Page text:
Hamilton is the hottest ticket in town. But as theater lovers throughout the region snatch up tickets to Lin-Manuel Miranda’s blockbuster hit — which arrives at the Tennessee Performing Arts Center Dec. 31 — some local students are busy creating their own stories.
East Nashville Magnet High School is just one of the schools taking part in the Hamilton Education Program, better known as EduHam. Originally introduced in 2015 with funding from The Rockefeller Foundation, this unique educational initiative was established by Hamilton’s creators and producers along with the Gilder Lehrman Institute of American History. EduHam enables tens of thousands of high school students in Title I schools across the country to take part in an interactive curriculum about the nation’s founding before attending a performance of the Tony Award-winning musical.
On Jan. 16, TPAC will host students from 39 schools located in underserved communities around the region, including in Tennessee, Alabama, Kentucky, Louisiana, Mississippi, Ohio and Texas. In addition to seeing a performance of Hamilton, these students will participate in a Q&A with cast members. A select number of students will even be invited to share an original performance piece, based on their own classwork and research, on the TPAC stage.
“It’s a great opportunity for our students,” says Glenn Phillips, a social studies teacher at East Nashville Magnet High School who’s also serving as an EduHam liaison. “But it’s much more than just seeing the show. The program really serves to engage students, helping them to connect with history in a way that speaks to their own experiences.”
The EduHam curriculum includes a dedicated website where students can access interviews with Miranda and Ron Chernow (whose 2004 biography Alexander Hamilton inspired the musical), along with video clips from the show and key historical documents and resources. A detailed study guide helps students analyze and interpret primary sources, while recognizing that, as Miranda has often said, “The person telling the story shapes the story.”
With that in mind, each student is required to create an original two-minute performance piece based on their research of an important person, document or event from the founding era. The format is flexible — students can choose to create a song, poem, monologue or other dramatic presentation — but all projects will be graded on strength of research, historical integrity, originality and artistic expression.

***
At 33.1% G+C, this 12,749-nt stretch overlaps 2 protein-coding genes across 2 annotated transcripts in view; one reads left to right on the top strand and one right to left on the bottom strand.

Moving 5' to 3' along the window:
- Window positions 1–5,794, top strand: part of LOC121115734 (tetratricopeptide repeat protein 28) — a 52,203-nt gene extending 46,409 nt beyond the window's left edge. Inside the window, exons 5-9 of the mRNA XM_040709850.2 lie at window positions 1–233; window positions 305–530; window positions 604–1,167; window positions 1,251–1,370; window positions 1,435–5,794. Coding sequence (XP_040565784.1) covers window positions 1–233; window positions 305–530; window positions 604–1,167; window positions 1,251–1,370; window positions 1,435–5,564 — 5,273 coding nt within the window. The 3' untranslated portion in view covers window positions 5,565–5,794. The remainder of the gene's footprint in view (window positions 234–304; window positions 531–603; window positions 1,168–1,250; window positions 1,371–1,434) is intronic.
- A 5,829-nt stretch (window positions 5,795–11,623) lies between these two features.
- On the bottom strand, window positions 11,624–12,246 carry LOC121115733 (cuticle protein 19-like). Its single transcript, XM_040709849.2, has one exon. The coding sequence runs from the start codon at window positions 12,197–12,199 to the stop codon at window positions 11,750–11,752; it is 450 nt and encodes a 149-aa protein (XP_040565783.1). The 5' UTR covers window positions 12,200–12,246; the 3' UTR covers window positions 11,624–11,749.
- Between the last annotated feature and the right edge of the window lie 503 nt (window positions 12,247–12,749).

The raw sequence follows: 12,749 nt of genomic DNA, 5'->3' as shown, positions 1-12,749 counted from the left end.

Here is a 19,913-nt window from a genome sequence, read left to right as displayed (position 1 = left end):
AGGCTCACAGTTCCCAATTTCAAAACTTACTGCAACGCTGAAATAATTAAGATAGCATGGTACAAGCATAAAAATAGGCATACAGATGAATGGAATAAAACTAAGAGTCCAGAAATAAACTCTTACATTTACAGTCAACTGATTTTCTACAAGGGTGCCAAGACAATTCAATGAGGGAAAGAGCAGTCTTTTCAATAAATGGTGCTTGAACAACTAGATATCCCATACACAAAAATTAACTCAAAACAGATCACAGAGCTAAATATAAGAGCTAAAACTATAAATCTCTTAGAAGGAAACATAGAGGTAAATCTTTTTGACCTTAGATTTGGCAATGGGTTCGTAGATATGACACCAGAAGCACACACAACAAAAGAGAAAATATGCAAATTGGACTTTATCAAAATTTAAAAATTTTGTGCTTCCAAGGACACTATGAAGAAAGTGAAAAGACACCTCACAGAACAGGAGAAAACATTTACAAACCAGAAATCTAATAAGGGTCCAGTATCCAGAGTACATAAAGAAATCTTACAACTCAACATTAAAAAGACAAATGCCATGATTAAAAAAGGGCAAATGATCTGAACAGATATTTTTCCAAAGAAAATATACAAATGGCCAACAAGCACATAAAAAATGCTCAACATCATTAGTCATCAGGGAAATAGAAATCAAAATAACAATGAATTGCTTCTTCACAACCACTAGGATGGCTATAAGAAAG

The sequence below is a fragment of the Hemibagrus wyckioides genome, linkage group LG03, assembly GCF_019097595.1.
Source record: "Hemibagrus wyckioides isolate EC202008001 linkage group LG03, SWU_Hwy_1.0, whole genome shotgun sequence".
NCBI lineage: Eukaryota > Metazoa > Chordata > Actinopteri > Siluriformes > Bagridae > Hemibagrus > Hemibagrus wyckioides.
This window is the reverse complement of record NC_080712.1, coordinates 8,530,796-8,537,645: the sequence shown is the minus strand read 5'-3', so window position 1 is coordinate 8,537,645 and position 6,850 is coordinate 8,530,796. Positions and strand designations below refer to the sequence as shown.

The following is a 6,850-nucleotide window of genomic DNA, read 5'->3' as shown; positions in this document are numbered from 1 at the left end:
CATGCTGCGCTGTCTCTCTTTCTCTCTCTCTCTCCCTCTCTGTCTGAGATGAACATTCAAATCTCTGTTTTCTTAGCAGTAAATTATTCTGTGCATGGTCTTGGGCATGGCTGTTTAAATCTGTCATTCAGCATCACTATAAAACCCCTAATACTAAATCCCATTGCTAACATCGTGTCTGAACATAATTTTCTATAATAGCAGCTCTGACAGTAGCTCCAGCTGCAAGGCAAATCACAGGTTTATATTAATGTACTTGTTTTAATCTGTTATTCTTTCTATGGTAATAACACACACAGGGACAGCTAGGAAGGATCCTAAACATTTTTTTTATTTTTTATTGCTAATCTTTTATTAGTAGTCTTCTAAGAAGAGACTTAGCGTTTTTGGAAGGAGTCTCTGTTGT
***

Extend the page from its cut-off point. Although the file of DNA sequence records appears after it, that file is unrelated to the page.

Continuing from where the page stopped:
“I’m extremely excited for our students’ opportunity to experience Hamilton in depth,” says Margaret Szklany-Brown, who also teaches at East Nashville Magnet. “We’ll be spending over a week in early January preparing our own lyrical stylings based on primary sources such as documents from the time of the American Revolution, or about research on prominent individuals of the time. Essentially, we’ll follow a truncated version of Lin-Manuel Miranda’s method for creating the brilliantly sharp and moving lyrics that have made Hamilton so popular.”
While the assignment is certainly challenging, Phillips says students are able to identify with the musical’s universal themes. “The idea of getting up in front of the class and presenting an original vignette is deeply scary for a lot of these kids,” he says. “But once they get into the material, they start to make the connections. They start to recognize themselves in some of the stories and situations, and that’s so valuable.”
Phillips, who first saw Hamilton in Chicago three years ago, says the musical’s contemporary tone and diverse cast are also significant.
“I think the students will be genuinely surprised by the diversity of the cast,” he says. “They’ve seen the clips, and they understand it all on an intellectual level. But it’s different to see it live onstage. About 95 percent of our students are African American, so for them to see actors of color taking on these roles, and to realize that the color of their skin has zero impact on the story or how the audience sees them — that’s pretty powerful.
“Yes, Hamilton tells a story about American history,” Phillips continues. “But it’s also a story about immigration and social mobility. It’s the story of a guy who wasn’t born on top, but still manages to succeed by virtue of what he brings to the table. It’s the story of an outsider who does well because he is capable and determined, and I think that’s a message all of our students need to hear.”